The other day, my Grandmother Elly and I were cleaning out some papers and we came across a newspaper article about the shop my grandpa had opened in a nearby town. It stated that this was a machine shop with the most up-to-date in machinery! This was from 1975. Elly laughed when I showed her that. She said that the machines were old machines but that Grandpa had fixed them up real well.
I remember as a teenager in the 70's going with my parents and sister to work in that shop. We were making parts for a camera bracket that held flashes for doing up close photography. This was invented by my uncle and produced by his dad, my grandpa. There were many parts to make and they were made out of aluminum. I used the band saw to cut aluminum tubing, the drill press to drill holes/chamfer edges in the aluminum blocks and the stamp press to give the aluminum arms a flat end to attach to the camera. We would work whether it was hot or cold, smelling like oil, we used WD40 liberally whenever cutting the aluminum. We came together as a family to help my grandpa, help my uncle with his business. My uncle lived much farther away than us (more than two hours) so he never worked with us.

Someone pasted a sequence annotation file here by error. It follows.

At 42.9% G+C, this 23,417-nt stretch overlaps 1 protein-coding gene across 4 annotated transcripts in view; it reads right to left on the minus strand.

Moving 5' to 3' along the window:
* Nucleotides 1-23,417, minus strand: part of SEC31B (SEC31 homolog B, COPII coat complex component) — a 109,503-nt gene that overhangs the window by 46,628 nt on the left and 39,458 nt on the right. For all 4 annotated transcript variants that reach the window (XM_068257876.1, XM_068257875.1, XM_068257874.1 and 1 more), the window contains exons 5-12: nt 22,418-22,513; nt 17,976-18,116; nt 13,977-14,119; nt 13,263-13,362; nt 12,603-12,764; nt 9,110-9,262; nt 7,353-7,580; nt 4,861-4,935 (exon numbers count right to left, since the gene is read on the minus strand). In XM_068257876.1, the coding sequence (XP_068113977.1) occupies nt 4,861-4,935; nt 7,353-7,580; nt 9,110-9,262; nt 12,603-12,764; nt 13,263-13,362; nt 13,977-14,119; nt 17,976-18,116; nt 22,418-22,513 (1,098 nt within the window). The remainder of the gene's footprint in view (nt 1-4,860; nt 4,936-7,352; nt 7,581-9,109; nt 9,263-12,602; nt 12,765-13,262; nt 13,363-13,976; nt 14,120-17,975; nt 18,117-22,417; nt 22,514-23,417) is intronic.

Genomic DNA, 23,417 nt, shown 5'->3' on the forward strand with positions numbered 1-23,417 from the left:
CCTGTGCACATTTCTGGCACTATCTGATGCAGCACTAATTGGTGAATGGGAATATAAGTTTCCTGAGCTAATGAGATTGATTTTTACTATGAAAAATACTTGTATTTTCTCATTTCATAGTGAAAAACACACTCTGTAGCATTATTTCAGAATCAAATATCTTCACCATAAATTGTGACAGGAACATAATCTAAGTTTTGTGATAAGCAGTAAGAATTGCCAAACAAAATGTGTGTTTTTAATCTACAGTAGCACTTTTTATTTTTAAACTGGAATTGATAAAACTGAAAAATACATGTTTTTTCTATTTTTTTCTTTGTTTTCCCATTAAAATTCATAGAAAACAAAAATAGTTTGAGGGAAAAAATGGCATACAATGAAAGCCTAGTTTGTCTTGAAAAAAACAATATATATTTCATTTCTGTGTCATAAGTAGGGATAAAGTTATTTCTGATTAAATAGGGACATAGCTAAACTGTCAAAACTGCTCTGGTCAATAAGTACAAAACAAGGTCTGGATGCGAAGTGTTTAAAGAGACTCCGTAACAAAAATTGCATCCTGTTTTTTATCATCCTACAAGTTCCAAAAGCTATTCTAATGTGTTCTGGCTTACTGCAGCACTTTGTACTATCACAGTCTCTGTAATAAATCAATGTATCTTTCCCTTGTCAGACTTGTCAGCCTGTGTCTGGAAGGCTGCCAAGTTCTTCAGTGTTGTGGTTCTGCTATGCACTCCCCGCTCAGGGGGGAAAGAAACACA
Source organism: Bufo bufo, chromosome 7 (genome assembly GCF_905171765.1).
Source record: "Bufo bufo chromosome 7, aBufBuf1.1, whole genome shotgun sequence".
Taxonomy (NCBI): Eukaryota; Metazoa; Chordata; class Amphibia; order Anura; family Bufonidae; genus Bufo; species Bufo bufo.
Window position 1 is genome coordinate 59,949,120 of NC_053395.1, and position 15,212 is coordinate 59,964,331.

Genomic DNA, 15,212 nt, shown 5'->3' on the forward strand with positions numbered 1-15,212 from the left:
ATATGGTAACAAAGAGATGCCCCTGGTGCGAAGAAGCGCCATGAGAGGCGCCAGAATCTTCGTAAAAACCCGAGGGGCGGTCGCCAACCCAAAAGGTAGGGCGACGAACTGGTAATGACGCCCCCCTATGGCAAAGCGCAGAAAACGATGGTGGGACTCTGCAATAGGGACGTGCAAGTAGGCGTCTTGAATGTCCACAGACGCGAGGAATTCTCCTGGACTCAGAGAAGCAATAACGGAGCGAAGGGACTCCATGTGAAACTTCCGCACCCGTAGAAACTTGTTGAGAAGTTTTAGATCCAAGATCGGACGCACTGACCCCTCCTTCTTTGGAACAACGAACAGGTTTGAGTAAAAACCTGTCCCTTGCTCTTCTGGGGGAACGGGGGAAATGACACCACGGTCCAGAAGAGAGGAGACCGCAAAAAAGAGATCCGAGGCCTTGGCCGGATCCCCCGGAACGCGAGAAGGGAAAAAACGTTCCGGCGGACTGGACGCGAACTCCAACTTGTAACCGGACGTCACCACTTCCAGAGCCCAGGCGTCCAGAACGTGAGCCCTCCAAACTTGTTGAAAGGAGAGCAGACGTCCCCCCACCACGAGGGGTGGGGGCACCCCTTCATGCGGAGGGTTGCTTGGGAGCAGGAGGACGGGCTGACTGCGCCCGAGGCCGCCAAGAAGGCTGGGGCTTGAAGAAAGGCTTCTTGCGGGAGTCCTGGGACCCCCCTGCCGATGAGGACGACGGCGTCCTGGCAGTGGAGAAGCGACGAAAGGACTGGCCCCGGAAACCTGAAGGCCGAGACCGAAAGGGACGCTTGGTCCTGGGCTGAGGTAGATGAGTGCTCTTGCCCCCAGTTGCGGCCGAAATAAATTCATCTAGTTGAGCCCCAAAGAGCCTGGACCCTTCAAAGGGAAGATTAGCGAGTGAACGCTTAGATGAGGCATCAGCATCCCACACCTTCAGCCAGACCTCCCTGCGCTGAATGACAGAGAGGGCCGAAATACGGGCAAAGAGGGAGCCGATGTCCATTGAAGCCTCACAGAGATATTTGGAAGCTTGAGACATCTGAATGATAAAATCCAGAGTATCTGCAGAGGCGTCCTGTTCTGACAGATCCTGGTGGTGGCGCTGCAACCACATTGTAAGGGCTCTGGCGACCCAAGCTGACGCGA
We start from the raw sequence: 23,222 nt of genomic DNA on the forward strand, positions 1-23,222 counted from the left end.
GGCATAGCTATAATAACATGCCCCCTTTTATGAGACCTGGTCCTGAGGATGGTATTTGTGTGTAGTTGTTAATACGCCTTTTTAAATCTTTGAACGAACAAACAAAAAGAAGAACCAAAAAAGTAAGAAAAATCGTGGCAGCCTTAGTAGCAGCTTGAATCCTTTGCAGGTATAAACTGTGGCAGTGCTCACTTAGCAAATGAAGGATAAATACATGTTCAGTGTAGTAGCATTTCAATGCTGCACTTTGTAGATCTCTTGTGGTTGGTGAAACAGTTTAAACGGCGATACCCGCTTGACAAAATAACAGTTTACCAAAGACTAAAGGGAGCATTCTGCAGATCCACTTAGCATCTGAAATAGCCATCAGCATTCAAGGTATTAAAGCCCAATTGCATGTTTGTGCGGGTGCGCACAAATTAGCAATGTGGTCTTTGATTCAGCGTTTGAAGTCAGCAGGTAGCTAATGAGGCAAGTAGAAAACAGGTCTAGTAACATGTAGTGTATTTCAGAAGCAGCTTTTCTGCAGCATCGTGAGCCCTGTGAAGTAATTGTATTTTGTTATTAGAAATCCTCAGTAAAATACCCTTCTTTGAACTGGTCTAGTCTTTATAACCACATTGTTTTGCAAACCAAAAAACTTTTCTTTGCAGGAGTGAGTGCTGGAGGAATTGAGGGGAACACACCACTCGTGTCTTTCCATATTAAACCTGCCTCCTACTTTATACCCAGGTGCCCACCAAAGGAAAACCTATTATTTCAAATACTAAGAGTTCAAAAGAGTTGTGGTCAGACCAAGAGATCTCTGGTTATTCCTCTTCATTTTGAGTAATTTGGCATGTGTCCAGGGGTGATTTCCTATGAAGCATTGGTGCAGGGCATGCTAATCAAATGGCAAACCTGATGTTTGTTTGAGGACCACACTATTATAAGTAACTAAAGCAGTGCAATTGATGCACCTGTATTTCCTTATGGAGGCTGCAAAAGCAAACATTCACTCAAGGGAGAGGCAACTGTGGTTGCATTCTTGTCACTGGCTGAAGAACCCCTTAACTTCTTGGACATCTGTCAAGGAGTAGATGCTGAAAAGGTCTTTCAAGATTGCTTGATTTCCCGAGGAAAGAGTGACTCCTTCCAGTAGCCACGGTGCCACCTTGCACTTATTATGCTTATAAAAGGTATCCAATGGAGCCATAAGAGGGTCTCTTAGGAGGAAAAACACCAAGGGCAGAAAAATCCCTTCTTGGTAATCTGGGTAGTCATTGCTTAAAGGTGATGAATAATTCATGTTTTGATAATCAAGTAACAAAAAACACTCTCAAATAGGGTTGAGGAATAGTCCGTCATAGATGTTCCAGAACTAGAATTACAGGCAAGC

This picture of my grandpa with my niece was a common sight at the end of my grandpa's life. He was no longer able to drive to the shop but came out to the backyard shop to work on his perpetual motion machine each morning escorted so many times by this little girl. Grandpa graduated to heaven on New Year's Day 2004. I like to think of this picture as an example of those caregivers who walk alongside our caree to make sure they get to where they want to go safely, even if when it's in their own backyard.
Today, our humble belongings are packed inside that backyard shop, waiting for Grandma's journey here on earth to be complete and then we will move back to our home.
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